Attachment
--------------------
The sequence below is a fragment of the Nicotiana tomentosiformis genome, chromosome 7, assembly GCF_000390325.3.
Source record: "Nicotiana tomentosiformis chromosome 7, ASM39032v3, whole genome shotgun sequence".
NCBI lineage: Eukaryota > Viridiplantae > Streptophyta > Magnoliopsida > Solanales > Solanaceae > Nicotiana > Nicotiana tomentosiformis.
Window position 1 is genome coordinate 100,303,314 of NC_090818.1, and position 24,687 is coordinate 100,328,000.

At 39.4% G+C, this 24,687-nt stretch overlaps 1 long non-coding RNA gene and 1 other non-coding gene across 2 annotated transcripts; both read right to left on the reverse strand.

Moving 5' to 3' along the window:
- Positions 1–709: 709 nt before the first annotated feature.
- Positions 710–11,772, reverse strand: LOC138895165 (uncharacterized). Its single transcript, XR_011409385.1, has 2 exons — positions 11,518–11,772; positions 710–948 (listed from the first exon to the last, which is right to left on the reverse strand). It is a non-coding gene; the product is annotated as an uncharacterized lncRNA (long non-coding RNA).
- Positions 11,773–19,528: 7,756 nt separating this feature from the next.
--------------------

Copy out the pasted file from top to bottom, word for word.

The sequence below is a fragment of the Nicotiana tomentosiformis genome, chromosome 7, assembly GCF_000390325.3.
Source record: "Nicotiana tomentosiformis chromosome 7, ASM39032v3, whole genome shotgun sequence".
NCBI lineage: Eukaryota > Viridiplantae > Streptophyta > Magnoliopsida > Solanales > Solanaceae > Nicotiana > Nicotiana tomentosiformis.
Window position 1 is genome coordinate 100,303,314 of NC_090818.1, and position 24,687 is coordinate 100,328,000.

At 39.4% G+C, this 24,687-nt stretch overlaps 1 long non-coding RNA gene and 1 other non-coding gene across 2 annotated transcripts; both read right to left on the reverse strand.

Moving 5' to 3' along the window:
- Positions 1–709: 709 nt before the first annotated feature.
- Positions 710–11,772, reverse strand: LOC138895165 (uncharacterized). Its single transcript, XR_011409385.1, has 2 exons — positions 11,518–11,772; positions 710–948 (listed from the first exon to the last, which is right to left on the reverse strand). It is a non-coding gene; the product is annotated as an uncharacterized lncRNA (long non-coding RNA).
- Positions 11,773–19,528: 7,756 nt separating this feature from the next.